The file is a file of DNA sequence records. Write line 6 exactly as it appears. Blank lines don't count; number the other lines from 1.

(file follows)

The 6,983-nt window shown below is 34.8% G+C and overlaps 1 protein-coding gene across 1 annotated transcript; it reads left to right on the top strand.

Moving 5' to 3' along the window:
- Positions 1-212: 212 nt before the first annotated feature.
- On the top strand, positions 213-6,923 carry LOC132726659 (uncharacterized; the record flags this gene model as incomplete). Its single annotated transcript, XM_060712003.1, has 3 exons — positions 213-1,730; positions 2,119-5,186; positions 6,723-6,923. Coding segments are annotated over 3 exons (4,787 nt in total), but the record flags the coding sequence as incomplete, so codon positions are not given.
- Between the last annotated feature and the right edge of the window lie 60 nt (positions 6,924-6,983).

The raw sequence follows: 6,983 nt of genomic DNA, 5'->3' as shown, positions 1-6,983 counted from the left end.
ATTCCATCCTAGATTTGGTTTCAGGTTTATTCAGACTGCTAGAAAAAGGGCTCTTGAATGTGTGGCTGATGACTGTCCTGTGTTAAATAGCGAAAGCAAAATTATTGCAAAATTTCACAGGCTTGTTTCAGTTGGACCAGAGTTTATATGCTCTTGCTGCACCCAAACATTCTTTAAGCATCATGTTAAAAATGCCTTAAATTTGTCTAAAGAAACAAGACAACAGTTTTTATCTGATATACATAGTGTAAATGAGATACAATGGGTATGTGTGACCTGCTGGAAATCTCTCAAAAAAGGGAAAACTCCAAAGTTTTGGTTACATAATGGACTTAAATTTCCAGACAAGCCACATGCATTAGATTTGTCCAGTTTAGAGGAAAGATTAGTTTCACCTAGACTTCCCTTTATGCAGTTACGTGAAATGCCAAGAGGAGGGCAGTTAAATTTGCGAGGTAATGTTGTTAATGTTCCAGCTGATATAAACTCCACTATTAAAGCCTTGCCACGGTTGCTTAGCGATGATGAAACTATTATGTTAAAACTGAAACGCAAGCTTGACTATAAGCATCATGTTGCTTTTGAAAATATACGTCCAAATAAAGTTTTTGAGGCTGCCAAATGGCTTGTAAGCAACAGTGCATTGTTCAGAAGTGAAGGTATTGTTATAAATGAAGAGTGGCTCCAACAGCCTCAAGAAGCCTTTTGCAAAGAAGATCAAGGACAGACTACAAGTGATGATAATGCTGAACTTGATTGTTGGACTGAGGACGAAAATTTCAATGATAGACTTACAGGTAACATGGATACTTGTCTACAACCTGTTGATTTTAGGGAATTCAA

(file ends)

The raw sequence follows: 6,983 nt of genomic DNA, 5'->3' as shown, positions 1-6,983 counted from the left end.